"The producers are saying 'I'd like to do them,' but because of the times, they aren't," Uthe says.

America's Clean Water Foundation (ACWF) became involved with pork production issues and the environment in 1997 when it convened the National Environmental Dialogue on Pork Production.

Allan Stokes, chief operations officer for ACWF, says, "We are interested in the data that is going to be generated as a result of these on-farm assessments, as well as continuing dialogue with the National Pork Producers Council and others to focus a bit more on water quality issues."

The aggregated data from the program will document the real impacts and potential benefits of employing certain best management practices on farms.

"It is very interesting for us to know what are the common risks, what are the common strengths that are found within a particular state, possibly within a particular geographic area of the state, perhaps by size, type and nature of facility," he says. "If we can identify those, we can take that information and turn it into useful educational materials that can be used by production areas or by state or federal agencies."

Another goal of the ACWF is educating the general public about pork production and the environment.

"We are not here to put a pretty face on the swine production industry, we are here to honestly broker the information," Stokes says. As NPPC developed the assessment program, officials discovered the ACWF had similar research and education goals, but reached a different audience.

"The only way we are going to get understanding on both sides is by communicating, and the clean water foundation has provided an avenue into some places that we were not able to get into as directly as the National Pork Producers Council," Uthe says.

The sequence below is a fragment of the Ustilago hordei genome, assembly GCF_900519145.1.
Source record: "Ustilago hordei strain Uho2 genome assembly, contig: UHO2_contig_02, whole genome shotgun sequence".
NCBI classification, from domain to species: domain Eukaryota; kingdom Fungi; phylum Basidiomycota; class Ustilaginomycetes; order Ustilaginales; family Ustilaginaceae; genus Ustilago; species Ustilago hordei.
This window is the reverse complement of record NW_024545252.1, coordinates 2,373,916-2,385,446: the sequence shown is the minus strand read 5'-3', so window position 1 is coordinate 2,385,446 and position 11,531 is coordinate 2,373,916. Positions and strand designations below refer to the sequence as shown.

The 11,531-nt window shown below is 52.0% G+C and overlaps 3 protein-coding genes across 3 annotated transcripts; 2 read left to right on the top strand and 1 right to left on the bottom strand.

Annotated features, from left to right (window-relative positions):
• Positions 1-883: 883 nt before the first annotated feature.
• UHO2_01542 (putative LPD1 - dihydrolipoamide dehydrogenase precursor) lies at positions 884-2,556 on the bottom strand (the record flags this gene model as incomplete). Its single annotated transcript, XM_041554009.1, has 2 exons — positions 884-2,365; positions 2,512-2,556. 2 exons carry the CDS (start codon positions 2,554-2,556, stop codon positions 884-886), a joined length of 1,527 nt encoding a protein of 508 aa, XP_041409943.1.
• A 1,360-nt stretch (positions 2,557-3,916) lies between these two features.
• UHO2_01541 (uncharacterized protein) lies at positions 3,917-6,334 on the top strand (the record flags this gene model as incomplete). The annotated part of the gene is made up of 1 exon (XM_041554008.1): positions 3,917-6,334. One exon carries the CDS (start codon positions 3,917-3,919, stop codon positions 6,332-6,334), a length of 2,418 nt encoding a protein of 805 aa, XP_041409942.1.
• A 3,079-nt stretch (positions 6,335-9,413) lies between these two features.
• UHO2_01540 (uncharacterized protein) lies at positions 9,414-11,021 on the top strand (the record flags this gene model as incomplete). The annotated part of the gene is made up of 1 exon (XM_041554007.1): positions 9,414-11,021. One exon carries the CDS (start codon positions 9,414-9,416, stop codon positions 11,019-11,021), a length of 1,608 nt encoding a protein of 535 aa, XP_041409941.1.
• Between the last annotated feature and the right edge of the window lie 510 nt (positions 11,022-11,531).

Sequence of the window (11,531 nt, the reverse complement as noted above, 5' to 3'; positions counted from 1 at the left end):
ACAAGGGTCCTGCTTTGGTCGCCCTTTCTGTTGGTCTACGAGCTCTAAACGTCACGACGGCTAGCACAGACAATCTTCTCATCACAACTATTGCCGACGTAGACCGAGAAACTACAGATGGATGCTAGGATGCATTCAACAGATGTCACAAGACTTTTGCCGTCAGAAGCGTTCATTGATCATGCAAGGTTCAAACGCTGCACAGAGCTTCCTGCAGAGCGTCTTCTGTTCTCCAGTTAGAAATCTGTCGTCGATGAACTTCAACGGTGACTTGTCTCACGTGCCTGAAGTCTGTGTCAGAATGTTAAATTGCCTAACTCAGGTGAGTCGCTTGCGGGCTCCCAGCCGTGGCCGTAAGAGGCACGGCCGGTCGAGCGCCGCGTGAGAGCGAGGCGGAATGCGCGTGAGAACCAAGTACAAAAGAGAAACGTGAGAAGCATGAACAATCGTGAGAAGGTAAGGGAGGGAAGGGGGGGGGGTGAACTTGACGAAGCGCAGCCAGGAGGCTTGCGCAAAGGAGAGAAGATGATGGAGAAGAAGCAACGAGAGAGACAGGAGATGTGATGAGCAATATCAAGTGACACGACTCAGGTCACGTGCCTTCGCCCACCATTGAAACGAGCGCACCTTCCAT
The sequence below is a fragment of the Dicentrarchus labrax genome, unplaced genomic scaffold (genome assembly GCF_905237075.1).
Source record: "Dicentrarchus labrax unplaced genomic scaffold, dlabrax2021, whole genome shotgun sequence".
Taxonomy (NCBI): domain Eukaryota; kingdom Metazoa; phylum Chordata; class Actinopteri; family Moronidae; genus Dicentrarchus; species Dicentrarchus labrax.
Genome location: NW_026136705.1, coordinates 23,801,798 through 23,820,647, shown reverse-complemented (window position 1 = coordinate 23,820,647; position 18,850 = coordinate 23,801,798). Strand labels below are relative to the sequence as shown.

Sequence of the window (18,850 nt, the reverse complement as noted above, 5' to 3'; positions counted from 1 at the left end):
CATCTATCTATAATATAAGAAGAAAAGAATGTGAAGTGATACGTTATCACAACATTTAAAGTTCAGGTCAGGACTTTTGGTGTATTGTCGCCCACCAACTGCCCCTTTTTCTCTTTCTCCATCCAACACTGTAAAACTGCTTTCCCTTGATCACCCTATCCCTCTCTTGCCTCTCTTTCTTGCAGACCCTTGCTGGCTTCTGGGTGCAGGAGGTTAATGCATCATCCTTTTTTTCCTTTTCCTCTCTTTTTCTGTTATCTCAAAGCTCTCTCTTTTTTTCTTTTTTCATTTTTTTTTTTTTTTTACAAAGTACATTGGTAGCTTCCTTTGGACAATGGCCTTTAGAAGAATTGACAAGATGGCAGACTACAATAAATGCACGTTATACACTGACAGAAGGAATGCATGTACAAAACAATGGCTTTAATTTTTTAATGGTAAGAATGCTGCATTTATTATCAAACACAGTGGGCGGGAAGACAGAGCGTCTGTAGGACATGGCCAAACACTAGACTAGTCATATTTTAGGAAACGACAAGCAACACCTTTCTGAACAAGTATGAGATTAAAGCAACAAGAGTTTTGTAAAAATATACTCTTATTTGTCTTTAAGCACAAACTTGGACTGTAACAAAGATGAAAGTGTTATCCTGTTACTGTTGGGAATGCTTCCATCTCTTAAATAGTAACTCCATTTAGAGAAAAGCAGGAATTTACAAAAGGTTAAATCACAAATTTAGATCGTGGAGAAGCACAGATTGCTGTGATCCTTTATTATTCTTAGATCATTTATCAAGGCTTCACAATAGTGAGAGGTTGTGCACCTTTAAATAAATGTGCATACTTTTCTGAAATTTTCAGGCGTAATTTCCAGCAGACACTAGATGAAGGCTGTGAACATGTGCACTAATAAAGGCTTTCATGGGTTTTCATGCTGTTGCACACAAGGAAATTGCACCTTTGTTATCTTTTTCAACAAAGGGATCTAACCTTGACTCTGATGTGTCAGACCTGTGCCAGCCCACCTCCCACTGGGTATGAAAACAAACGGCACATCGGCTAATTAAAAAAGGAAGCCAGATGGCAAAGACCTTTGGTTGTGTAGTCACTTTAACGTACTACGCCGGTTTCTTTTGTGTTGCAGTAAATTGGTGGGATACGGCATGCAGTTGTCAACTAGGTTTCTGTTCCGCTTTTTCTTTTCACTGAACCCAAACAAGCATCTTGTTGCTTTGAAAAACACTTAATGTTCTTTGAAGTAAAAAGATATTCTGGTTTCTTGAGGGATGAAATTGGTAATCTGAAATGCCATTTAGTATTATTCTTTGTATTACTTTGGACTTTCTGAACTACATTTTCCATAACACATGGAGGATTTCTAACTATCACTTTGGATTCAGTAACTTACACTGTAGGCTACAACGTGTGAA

"We can coordinate our delivery programs and get the two groups together and come about to make some real effective and positive changes for the pork industry."

For more information about the On-Farm Odor/Environmental Assistance Program, contact your state pork producers association or call Dan Uthe at NPPC, (515) 223-2600 or (800) 456-7675 or go to Environmental Section/OFO EAP.html.

Dan Uthe, director, On-Farm Odor/Environmental Assistance Program, National Pork Producers Council, says the most common challenges the program's assessors are finding as they conduct site visits are not costly problems to fix. The top five challenges include:

Lack Of Written Nutrient Management Plans - Uthe says producers either don't have a plan, or have a plan, but aren't familiar with what is in the plan. "The nutrient management plan needs to be written down," he says. "Everyone involved with the operation needs to be familiar with the plan. We need to see documentation in our industry today."

Inadequate Ventilation System Maintenance - Keep dust off of shutters and fan blades. Uthe says many producers forget about the importance of regular maintenance when it comes to keeping ventilation equipment in good working order.

Poor Drainage Around Site - Good drainage and grading can prevent puddles of water from forming, concentrating odor.

Proper Manure Containment Operation - Typically, producers may say they have a lagoon but what they really have is an earthen containment structure because it is not being operated as a lagoon, Uthe says. The reasons for that may vary but in many cases it is because a producer was never really taught how to operate a lagoon. "It is not that they don't want to," Uthe explains. "They may never have been told that there is a minimum treatment volume in a lagoon."

A lagoon should never be pumped down below a certain point because then bacteria doesn't have the opportunity to work properly. Along those same lines, if the lagoon is pumped down too low and the plugs are pulled on all the buildings at the same time (if it is a pull-plug situation) you "slug-load" the lagoon, according to Uthe. If the lagoon is loaded too fast at any given time there may not be enough dilution in the lagoon.

Uthe says assessors have gone to operations with a number of building and to increase efficiency all the plugs are pulled on Monday morning. "It would be better to pull one plug every morning until they were all pulled for that week, instead of pulling them all at once," Uthe explains. "It may seem minor but it can have a major impact from an odor standpoint."

Garbage In Manure Storage - Producers shouldn't be using the manure containment as a garbage can. Uthe says the assessors are finding too many AI pipettes, rubber gloves, etc. in the manure containment system.